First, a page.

4 minute read
England have just finished playing Australia in a one-day series. The first match came three days after the T20 World Cup final and the man who went on to captain England in the second game called that scheduling “horrible”. With the bare minimum diplomacy, England’s coach said the series was one his team would “have to be really professional about.” Now the actual captain has described it as ‘a good example of how not to keep bilateral cricket relevant’.
We sometimes ponder the whereabouts of the threshold at which cricket concludes, ‘okay, this is getting ridiculous now – this is simply not a thing that anyone wants any more’.
We are, first and foremost, a fan. We like cricket. We love cricket. We have been writing a whole bloody website about cricket for 16 years. And we love international cricket most of all.
One of the things we have written for this website is a calendar that pares away great swathes of international cricket that we are now consciously trying to ignore. It is not that we do not love these matches; it is that these matches actually diminish our fundamental love of the game. They actively drain our enthusiasm, bleeding the capacity for excitement from us so that there’s less available in the matches we do love.
And again: we’re a fan.
The players’ view
But no-one’s paying attention to the King Cricket Essentials Calendar when they’re scheduling series. We’re insignificant. As long as there are enough people who are kind of half-paying attention, an international cricket series is worth staging. So series get staged.
The players, when taken as a whole, are broadly okay with this. For a lot who would otherwise only be on the cusp of international selection, an extra game here or there tips them into fulfilling a lifetime ambition of playing for their country. Plus everyone gets paid.
But then there are the senior players; the successful players; the ones who’ve reached the summit of the game and found it to be a great sprawling plateau where they’re obliged to cover a surprising amount of ground. These players tend to reach a point where they manage the situation themselves and start ‘specialising’ (which is really just a euphemism for giving up formats they’d actually quite like to continue playing if that were in any way a realistic undertaking).
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But by and large everyone toes the party line: Every series is important, somehow. Every series is an opportunity, for someone.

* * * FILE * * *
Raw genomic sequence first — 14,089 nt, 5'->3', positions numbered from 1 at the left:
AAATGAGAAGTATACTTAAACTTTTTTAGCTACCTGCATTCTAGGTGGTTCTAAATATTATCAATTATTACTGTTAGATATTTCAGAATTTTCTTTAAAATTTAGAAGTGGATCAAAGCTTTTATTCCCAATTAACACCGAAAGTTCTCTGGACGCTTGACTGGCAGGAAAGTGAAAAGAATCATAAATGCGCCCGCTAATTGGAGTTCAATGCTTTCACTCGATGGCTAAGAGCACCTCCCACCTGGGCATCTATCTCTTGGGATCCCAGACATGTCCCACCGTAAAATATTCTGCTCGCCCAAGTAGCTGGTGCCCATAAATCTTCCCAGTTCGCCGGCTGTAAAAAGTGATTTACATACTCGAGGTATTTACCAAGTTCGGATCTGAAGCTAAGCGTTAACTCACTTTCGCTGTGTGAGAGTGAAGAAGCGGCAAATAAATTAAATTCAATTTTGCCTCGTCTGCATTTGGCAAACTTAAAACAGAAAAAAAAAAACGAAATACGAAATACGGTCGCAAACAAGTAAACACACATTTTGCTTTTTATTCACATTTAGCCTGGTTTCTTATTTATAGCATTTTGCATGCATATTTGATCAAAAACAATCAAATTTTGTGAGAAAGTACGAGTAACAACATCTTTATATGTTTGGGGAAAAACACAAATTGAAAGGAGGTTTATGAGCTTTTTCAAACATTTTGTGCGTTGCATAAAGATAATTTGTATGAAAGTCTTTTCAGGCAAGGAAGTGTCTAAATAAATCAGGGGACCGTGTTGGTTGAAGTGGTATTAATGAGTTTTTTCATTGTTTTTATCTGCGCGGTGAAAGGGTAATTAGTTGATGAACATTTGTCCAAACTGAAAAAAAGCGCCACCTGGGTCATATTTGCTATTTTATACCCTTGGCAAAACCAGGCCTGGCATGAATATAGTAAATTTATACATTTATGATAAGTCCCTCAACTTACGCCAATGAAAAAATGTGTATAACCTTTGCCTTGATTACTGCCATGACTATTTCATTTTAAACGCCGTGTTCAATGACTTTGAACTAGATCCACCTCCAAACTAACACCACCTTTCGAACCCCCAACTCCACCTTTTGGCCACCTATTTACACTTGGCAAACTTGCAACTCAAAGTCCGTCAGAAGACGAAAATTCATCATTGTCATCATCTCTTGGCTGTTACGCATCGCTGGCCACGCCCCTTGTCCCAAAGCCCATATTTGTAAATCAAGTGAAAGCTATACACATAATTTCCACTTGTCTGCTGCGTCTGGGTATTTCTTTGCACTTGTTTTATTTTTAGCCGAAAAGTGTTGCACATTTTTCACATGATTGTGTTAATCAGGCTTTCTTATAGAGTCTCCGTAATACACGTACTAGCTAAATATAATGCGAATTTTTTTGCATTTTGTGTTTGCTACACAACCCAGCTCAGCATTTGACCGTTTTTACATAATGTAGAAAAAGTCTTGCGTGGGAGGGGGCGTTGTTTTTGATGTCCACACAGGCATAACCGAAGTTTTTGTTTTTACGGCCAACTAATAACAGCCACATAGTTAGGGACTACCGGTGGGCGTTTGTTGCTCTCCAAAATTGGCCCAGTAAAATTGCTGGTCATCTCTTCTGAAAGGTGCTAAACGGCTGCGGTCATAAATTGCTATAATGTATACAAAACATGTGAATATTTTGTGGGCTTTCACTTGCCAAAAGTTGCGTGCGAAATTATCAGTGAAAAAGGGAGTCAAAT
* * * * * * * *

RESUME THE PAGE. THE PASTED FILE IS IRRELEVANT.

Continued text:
But England really haven’t treated this one-day series against Australia like that.
“We always saw that series as being something that we will have to be really professional about,” said coach, Matthew Mott – which was not exactly giving it the hard sell.
“We have to do it, and while we’re here we might as well do it,” said Moeen Ali, sounding similarly enthused.
And now, in the aftermath, captain Jos Buttler has had his say too.
Speaking to the BBC, Buttler concluded: “I think lots of people are talking about how to keep bilateral cricket relevant and this series is a good example of how not to do it.”
Even the broadcasters weren’t into it. BT Sport had the rights, where pundit Steve Harmison summed it up as: “Meaningless cricket played in a meaningless way. Fulfilling the fixtures – that’s all it did.”
So where is the line beyond which we can all agree, “this is getting ridiculous”?
Where exactly is that “this is simply not a thing that anyone wants any more” threshold?
England have just played Australia and collectively given a pretty strong impression that they were only really doing so under sufferance. Is that the kind of cricket you want to watch? Do you truly believe that as ‘international cricket’ these matches carry equal weight to those that take place in a World Cup?
Buttler continued: “One of the biggest things is having overlapping series. We’ve got a group of players preparing for a Test series in Pakistan and we’ve got another group playing here at the same time. In the New Year a Test match finishes one day, and an ODI series against Bangladesh starts the next.
“I feel a bit for the players to be honest, the ones who are young and coming into the game at the moment, you want to play all formats but I don’t think the schedule allows you to.”
This whole situation is what is known as “a bollocks”. Buttler suggests spreading ICC tournaments out a bit (maybe not having a World Cup every year, say) – but that isn’t really enough because the situation is way beyond that. It is in fact “a complete bollocks”. (Pointless T20 leagues are increasingly vying with pointless bilateral series for pointlessness supremacy.)
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The people who most love the game say it’s a complete bollocks. The people who play the game say it’s a complete bollocks. Even the broadcasters concede that from time to time certain series are a complete bollocks.
Please stop shaping the whole damn sport around the types of people who’ll always stick a match on the telly in the background if there happens to be one on.
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